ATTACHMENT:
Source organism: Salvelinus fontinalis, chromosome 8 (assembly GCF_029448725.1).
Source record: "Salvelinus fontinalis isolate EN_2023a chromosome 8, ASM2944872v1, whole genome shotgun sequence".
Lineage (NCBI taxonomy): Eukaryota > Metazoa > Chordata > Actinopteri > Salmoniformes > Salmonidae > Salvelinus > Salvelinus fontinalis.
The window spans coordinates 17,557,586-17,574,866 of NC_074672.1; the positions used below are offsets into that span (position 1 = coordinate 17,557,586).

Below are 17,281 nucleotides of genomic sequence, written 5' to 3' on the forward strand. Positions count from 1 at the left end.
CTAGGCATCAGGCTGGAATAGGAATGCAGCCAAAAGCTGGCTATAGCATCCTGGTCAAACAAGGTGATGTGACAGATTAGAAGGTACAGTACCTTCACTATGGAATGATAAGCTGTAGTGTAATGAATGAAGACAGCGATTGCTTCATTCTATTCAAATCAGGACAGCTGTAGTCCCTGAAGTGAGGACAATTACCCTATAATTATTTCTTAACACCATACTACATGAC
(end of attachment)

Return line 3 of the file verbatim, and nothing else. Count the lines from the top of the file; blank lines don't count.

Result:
Lineage (NCBI taxonomy): Eukaryota > Metazoa > Chordata > Actinopteri > Salmoniformes > Salmonidae > Salvelinus > Salvelinus fontinalis.